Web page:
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Lincoln Monument with classic window lighting

Washington D. C. is full of statute and domes, yet I had never seen this configuration until I took the shot.

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What every Capitol needs domes and statutes

One more time looking into the sun at the Washington Monument experimenting with the video capabilities of my new camera.

Click here for other examples of photos from other “most photographed places” – Moulin Rouge, Joshua Tree National Park, Angkor Wat, New York’s Central Park, Monument Valley,Taj Mahal, Eiffel Tower.

Mark Harmel

harmelphoto.com

One response so far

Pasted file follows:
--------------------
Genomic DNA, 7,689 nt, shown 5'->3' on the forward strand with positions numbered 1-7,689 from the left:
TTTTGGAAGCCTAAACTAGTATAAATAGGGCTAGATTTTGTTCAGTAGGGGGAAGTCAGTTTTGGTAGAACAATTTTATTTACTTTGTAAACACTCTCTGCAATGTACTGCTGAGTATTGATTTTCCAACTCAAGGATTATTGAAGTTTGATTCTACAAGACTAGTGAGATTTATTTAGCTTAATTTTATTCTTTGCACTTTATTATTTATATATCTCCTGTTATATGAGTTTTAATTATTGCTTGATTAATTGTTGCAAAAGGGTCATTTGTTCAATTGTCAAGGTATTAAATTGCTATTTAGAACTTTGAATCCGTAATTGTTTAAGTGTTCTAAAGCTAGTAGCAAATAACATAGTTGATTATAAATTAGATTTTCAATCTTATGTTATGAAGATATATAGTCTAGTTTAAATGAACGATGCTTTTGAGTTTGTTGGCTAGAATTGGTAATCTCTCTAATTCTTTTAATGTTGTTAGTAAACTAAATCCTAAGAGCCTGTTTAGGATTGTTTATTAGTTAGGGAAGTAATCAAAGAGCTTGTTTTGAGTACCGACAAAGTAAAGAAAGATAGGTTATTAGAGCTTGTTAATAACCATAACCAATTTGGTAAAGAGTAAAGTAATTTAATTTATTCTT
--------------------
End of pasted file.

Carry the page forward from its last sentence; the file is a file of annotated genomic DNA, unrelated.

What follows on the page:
Mar 19 2009

when is cheating fair-1?

Some of my students recently were appalled that I would ever alter any part of a photo. They were beginning students and still very new to working with photos on a computer.

Normally I limit myself to cleaning up faces and removing power outlets from the background, but every now and then I allow myself to think more along the lines of a photo illustration.

A few years ago I was renting an apartment in Paris up the hill from the Moulin Rouge and I knew of a photo my travel photographer friend Glen Allison shot of the famed club through the art nouveau archway of the metro stop.

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The two elements of the final illustration

I didn’t quite know how to make it different. I was both frustrated that the lights on the archway were out in the evening, and didn’t like a big Coke billboard that was in the frame. Then I noticed that a famous painting in my tour book and that many of the artists selling their work on the street had moved some famous landmarks around to suit their compositions.